The Complete Works of Lewis Carroll - Lewis Carroll, [Charles Lutwidge Dodgson], John Tenniel (illustrator) 1939 - The Nonesuch Press, London - First Nonesuch Edition An elegantly bound edition, containing: Alice’s Adventures in Wonderland; Through the Looking-Glass; Sylvie and Bruno; The Hunting of the Snark; Early Verses; Puzzles from Wonderland; Prologues to Plays; Phantasmagoria; College Rhymes and Notes by an Oxford Chiel; Acrostics, Inscriptions and Other Verse; Three Sunsets and Other Poems; Stories and A Miscellany.

With an introduction by Alexander Woollcott, and Tenniel's original in-text illustrations to the Alice books.

Alice’s Adventures in Wonderland and Through the Looking Glass were intended for children “fresh from God’s hand”, it is equally enthralling and delightfully magical for adults as they follow Alice on her vibrant adventures escorted by her famous companions. Who can possibly not have been carried away into the fantastically crazy world of the Mad Hatter? Or never have heard of Tweedledee and Tweedledum? Who cannot have been struck by Carroll’s love for sophisticated play with words?.” - Stephanie Chan.
  “Duckworth and I made an expedition up the river to Godstow with the three Liddells: we had tea on the bank there…On which occasion, I told them the fairy-tale of Alice’s Adventures Under Ground…” recalls Lewis Carroll. And thus was born one of the greatest children’s classics of all time…

The story ultimately became
Alice’s Adventures in Wonderland and Through the Looking-Glass and What Alice Found There and was first published in London in 1866 The original manuscript that Carroll (Charles Lutwidge Dodgson) presented to Alice Liddell – the inspiration behind perhaps the most famous and best-loved children’s fairytale – on 26th November 1864 now resides in the British Library, gifted to the nation after the war in 1948 by a group of Anglophile American book collectors.

Tenniel’s illustrations perfectly capture Alice’s upside-down world and are considered to be his finest and most enduring achievement. They were an integral part of creating Alice’s fairytale world and are without doubt some of the best-known images, indelibly etched into the memory of countless children. In
The Looking Glass, Tenniel gave Alice a hairband, now widely known as an ‘Alice band.’ Tenniel and Carroll quarrelled over the illustrations, most famously over the use of a model for Alice and the working relationship was further strained. Tenniel’s original drawings were reproduced by the Dalziel Brothers as woodcuts.’

(Written for Lok Man Rare Books by Stephanie Chan - October 2008)

Lewis Carroll is the pseudonym of mathematician Charles Lutwidge Dodgson (1832-1898), which he adopted when publishing his famous children’s novels and nonsense verse. The son of a Cheshire parson, Dodgson grew up in a large family which enjoyed composing magazines and putting on plays. In 1851, he went to Christ Church, Oxford. By 1855, he was a fellow (which necessitated celibacy), lecturing in mathematics. He occupied a tower in the college for the rest of his life. He wrote many books on mathematics and logic, and enjoyed inventing puzzles and games and playing croquet.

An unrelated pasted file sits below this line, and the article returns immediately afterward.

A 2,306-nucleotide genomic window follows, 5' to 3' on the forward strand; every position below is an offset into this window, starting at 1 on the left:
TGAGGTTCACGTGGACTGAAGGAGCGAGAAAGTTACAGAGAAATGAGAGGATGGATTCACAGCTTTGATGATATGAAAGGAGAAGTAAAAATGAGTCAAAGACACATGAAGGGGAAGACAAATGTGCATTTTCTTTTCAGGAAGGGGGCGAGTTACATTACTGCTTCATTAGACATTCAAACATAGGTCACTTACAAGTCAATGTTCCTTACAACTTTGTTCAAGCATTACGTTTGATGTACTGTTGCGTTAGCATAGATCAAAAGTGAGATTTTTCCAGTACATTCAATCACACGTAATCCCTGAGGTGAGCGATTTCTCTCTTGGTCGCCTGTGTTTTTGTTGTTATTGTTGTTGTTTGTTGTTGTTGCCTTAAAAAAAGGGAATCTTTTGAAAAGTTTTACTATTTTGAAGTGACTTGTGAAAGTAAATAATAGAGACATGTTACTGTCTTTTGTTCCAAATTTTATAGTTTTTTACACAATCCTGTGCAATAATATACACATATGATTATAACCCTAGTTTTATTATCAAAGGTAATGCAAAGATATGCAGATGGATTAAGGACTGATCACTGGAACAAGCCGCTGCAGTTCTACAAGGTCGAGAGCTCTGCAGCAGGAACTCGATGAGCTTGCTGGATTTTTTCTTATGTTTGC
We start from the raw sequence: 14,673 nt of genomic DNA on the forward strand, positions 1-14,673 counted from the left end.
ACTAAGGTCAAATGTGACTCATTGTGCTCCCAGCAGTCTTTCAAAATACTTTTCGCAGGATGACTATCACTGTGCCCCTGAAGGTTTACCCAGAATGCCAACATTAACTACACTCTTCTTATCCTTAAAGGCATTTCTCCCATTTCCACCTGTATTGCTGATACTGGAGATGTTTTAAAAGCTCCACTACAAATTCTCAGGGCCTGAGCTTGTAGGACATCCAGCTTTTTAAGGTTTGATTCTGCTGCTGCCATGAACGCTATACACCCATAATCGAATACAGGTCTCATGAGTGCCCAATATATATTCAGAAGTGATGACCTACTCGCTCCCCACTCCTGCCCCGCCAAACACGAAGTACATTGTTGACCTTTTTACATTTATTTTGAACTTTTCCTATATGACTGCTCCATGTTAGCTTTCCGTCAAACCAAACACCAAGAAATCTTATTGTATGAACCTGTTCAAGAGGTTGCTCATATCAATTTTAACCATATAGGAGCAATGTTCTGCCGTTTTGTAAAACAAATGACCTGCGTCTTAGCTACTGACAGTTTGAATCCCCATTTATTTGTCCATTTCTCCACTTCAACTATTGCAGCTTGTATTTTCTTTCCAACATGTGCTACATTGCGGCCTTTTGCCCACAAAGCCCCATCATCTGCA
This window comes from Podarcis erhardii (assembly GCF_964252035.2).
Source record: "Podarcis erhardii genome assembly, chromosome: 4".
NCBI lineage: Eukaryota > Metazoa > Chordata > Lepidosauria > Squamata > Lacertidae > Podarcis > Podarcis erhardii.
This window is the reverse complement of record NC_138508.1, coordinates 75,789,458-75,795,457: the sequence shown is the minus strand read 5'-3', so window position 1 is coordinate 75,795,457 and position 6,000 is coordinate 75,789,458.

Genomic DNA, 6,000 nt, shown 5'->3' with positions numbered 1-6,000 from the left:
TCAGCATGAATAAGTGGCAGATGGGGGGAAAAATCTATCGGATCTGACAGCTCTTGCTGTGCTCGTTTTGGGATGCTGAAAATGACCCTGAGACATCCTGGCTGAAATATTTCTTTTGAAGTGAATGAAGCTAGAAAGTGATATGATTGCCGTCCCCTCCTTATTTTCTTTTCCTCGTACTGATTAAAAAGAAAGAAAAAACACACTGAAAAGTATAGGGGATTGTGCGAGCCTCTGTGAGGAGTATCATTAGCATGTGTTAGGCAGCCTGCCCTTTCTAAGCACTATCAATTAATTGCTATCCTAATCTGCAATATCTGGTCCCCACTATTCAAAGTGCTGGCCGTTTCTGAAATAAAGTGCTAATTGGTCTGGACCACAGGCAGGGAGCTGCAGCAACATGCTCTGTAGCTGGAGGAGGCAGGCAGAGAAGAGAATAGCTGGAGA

His love of paradox and nonsense and his fondness for small children led to the writing of
Alice's Adventures in Wonderland (1865), a story which he began while rowing Lorina, Alice, and Edith, the three small daughters of the College Dean H G Liddell, up the Thames for a picnic near Binsey. A sequel, Through the Looking Glass and What Alice Found There, appeared in 1871. Interviewed when she was old, Alice remembered him as tall and slender, with blue/grey eyes, longish hair, and ‘carrying himself upright, almost more than upright, as if he had swallowed a poker’. He published Phantasmagoria and Other Poems in 1869, The Hunting of the Snark in 1876 and Sylvie and Bruno in 1889.

Dodgson wrote and received ‘
wheelbarrows full’ of letters (a letter register he started in his late 20s and kept for the rest of his life records more than 98,000 sent and received). Many of these were on religious and political issues while others were full of light-hearted nonsense. He excelled in artfully staged photographs, many of children in costumes and others of friends, including Dante Gabriel Rossetti, Holman Hunt and Alfred, Lord Tennyson. He died, aged 65, of pneumonia.

References: Williams, Madan, & Green,
The Lewis Carroll Handbook, 115. British Library. Oxford Dictionary of National Biography. Printing and the Mind of Man, 532. Bleiler; Checklist of Fantastic Literature. Book Collector No.271, 'The Great Illustrators'. 'Alice' listed in BBC's Big Read (200 Best Novels) [2003].

Thick octavo (binding size 20x13.4cm), pp. [2] xiv [2] 1165 [3].
  Handsomely bound in recent three-quarter crimson morocco over marbled boards, spine with raised bands with gilt ruling and lettering, top edge lightly tinted red.   Condition: Fine in fine binding   Ref: 110492   Price: HK$ 4,500